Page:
Characterization of the Relative Abundance of the Citrus Pathogen Ca. Liberibacter Asiaticus in the Microbiome of Its Insect Vector, Diaphorina citri, using High Throughput 16S rRNA Sequencing
Jennie R Fagen, Adriana Giongo, Christopher T Brown, Austin G Davis-Richardson, Kelsey A Gano, Eric W Triplett*
Department of Microbiology and Cell Science, University of Florida
The relationship between the causal agent of Huanglongbing (HLB), Ca. Liberibacter asiaticus(Las), and the naturally occurring endosymbiotic community of its insect vector, the Asian citrus psyllid (ACP), Diaphorina citri, was studied. Variation was observed in the titer of Las within an ACP population feeding on the same material. The cause of this disparity is unknown, and has implications for Las transmission and the spread of HLB. This study utilizes culture independent methods to establish the relationship between the ACP’s microbial community and Las acquisition. DNA from 21 psyllids was amplified using universal 16S rRNA primers with Illumina adaptor regions and a sample-specific 7- base identifier. These amplicons were then batch-sequenced on the Illumina platform. The resulting sequences were separated by the identifier, and compared to known sequences in a 16S rRNA database. The microbial communities of each psyllid were compared to determine whether a correlation exists between the ACP’s endosymbionts and level of Las acquisition.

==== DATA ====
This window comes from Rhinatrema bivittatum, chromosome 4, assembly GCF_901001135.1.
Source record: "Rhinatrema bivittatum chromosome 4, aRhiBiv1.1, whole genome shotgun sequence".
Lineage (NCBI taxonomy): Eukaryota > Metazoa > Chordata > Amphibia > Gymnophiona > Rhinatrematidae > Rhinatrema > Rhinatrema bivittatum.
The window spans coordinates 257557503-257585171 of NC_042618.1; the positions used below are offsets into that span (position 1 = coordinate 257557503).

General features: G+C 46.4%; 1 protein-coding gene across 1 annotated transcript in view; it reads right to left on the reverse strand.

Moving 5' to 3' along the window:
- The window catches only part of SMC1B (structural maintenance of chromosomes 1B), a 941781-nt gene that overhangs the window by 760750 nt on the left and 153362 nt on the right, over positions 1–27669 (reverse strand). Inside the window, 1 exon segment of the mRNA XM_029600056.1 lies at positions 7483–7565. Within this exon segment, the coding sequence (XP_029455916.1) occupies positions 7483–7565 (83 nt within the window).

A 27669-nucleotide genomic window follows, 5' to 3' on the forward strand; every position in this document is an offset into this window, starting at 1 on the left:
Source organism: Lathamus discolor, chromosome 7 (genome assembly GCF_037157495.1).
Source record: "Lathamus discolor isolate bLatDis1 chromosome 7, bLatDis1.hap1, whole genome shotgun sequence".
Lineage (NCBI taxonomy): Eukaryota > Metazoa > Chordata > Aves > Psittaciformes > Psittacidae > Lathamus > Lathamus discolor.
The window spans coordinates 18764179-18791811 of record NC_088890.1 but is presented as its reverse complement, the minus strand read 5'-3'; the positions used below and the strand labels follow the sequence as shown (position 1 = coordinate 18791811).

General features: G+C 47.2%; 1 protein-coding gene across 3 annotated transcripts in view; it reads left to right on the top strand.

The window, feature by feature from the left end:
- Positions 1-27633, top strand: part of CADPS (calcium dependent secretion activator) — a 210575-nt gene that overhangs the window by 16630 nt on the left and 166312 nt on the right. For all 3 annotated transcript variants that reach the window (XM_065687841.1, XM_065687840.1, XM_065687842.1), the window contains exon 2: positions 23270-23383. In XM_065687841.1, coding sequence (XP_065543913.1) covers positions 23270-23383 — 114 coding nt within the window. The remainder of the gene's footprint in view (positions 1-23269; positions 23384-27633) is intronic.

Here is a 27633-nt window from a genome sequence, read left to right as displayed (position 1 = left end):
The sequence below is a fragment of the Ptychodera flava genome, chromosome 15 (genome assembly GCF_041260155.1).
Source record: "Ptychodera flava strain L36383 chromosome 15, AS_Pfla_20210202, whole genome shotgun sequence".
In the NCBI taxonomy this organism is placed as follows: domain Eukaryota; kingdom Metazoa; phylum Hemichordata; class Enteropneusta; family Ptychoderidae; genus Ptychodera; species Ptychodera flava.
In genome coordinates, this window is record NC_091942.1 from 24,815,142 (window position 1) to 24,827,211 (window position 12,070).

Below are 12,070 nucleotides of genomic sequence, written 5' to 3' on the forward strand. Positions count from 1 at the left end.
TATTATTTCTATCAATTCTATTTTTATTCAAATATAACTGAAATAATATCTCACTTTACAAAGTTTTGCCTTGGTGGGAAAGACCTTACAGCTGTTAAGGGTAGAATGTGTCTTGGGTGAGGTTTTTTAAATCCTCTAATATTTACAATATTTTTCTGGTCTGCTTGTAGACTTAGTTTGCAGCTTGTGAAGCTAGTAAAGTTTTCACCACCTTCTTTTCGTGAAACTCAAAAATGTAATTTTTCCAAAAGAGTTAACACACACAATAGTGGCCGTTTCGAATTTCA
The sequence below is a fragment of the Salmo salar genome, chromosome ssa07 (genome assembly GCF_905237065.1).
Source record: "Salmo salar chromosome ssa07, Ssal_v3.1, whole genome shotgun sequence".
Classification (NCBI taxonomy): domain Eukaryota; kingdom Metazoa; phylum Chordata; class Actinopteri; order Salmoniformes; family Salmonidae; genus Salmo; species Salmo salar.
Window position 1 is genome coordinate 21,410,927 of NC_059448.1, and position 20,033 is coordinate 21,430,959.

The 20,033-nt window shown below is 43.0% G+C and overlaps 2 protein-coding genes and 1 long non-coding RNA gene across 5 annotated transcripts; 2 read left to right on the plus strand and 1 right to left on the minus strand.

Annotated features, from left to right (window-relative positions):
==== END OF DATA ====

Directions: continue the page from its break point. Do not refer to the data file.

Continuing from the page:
ACPs were dominated by the same four bacterialgenera regardless of the abundance of Ca.Liberibacter. A combination of qPCR and Illumina sequencing was used to establish an infection gradient among the sampled ACPs. The Ca. Liberibacter titer within the insect was found to have a strong negative relationship with an endosymbiont residing in the syncytium of the mycetocyte and a positive relationship with Wolbachia. These correlations have implications in the acquisition of Las by the ACP as well as the activities of Las within this vector.
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* Address correspondence to this author at the Department of Microbiology and Cell Science, University of Florida, P.O Box 110700, Gainesville 32611-0700, USA; Tel: +1-352-392-5430; Fax: +1-352-392-5922; E-mail: firstname.lastname@example.org